There’s a lot of evidence that being too sanitary, i.e. too clean, causes allergies. If you’re not exposed to dog hair, dirt, bugs, nuts, CHUDs early in life, your immune system doesn’t know how to recognize these allergens later on and deal with them in a healthy way. It turns out if you give babies peanut butter, they are much, much less likely to get peanut allergies when they get older. Unfortunately for my kid’s generation, this news came too late. And while she doesn’t have peanut allergies herself, enough kids do at her school that all you have to do is whisper “peanut butter” and the place becomes like that scene in Monsters Inc. when the creature has a human sock stuck to his back (“23-19! We’ve got a 23-19!”).
As I’ve been arguing for quite a while, I think America is going through a kind of autoimmune crisis. We’re increasingly allergic to our own civilization and as a result we’re attacking once-healthy organs of the body politic.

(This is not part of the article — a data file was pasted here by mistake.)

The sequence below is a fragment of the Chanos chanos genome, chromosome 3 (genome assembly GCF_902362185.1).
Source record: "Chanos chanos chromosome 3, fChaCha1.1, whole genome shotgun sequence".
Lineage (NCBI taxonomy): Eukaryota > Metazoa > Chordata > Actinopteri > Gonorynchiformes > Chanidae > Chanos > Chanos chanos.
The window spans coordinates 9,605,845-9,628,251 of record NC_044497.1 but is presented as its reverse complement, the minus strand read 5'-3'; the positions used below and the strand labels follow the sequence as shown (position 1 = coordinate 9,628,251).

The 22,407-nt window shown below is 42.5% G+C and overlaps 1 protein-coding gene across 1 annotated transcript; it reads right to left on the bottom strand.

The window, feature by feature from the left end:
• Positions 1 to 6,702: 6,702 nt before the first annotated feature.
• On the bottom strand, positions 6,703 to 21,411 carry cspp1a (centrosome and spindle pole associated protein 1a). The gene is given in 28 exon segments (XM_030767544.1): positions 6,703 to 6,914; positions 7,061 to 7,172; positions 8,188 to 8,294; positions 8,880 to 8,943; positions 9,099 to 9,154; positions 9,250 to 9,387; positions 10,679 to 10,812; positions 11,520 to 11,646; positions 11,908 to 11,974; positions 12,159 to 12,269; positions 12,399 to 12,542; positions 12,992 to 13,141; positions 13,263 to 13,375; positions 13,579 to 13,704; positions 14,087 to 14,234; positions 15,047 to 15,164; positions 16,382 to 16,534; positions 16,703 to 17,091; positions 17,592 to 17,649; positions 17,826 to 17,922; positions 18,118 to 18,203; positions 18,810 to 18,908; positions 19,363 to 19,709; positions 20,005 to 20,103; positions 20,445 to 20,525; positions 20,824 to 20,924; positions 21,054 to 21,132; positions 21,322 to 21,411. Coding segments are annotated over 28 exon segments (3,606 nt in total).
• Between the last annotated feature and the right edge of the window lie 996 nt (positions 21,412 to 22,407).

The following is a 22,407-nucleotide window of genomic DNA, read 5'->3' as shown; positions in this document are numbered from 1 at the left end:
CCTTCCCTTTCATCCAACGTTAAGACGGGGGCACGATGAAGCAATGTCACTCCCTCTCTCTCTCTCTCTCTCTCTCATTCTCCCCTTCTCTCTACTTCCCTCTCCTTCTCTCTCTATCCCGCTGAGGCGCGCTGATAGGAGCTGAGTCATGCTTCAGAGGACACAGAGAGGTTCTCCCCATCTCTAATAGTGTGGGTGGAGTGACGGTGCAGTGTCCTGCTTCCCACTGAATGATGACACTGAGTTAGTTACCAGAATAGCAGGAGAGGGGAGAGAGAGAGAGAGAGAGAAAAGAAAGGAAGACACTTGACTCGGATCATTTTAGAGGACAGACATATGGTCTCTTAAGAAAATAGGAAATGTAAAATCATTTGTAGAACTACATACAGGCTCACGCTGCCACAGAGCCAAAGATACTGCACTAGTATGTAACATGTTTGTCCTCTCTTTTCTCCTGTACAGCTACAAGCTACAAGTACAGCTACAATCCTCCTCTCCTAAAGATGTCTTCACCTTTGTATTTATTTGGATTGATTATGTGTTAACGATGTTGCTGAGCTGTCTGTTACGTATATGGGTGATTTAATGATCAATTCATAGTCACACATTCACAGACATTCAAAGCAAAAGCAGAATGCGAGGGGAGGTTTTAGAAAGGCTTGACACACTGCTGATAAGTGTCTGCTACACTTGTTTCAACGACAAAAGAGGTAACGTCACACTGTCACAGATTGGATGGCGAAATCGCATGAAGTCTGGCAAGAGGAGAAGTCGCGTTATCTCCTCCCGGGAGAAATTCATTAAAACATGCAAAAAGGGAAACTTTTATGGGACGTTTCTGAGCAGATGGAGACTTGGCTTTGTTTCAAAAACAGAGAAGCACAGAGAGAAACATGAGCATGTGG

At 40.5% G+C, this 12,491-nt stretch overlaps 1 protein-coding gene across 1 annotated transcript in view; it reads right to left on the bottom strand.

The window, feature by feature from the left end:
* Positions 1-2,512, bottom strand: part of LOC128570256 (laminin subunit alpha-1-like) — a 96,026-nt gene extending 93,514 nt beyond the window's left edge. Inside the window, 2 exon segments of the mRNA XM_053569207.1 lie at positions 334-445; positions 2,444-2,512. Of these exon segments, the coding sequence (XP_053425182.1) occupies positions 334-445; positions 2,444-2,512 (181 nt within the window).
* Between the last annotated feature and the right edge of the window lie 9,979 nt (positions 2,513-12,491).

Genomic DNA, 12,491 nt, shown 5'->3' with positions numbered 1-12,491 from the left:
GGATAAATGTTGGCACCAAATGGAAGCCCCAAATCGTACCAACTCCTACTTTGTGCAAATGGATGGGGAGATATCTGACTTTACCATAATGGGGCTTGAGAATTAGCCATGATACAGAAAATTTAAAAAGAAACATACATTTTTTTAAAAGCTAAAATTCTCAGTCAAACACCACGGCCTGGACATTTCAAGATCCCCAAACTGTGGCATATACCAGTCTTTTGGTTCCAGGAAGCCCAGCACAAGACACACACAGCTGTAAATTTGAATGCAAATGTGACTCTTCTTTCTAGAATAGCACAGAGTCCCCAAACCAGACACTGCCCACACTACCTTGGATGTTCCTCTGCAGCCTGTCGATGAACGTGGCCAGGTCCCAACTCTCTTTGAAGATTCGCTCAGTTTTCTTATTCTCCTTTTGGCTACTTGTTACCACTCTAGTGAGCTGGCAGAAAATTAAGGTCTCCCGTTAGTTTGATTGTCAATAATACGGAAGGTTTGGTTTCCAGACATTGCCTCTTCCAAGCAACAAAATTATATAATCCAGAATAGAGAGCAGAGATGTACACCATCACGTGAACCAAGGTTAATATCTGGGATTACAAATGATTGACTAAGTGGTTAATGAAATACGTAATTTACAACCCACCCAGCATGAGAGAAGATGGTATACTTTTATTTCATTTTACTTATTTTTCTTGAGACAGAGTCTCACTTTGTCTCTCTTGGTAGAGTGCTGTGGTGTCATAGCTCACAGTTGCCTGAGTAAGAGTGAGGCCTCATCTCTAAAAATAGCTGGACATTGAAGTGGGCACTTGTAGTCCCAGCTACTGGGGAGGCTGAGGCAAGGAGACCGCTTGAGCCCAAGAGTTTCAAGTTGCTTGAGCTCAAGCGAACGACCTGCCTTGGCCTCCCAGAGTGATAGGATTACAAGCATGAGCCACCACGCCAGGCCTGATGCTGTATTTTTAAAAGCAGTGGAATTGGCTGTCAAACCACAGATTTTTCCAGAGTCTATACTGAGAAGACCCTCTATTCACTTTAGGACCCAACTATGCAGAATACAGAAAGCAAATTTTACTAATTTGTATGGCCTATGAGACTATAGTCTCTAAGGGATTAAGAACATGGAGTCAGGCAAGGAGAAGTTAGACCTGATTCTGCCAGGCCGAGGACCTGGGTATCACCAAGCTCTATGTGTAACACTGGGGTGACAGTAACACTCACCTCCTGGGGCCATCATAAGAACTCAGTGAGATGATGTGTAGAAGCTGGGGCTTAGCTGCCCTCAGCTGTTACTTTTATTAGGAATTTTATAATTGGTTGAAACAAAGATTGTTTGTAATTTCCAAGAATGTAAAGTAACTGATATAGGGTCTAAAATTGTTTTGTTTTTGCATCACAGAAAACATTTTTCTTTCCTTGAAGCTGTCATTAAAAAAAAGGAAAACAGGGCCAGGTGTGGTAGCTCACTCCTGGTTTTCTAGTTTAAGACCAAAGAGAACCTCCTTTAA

Frankly, I have trouble seeing all this “trigger warning” shinola (no, wait, the other stuff I always confuse for shinola) in any other context.
“America is the land of opportunity,” “There is only one race, the human race” and “I believe the most qualified person should get the job” are among a long list of alleged microaggressions faculty leaders of the University of California system have been instructed not to say.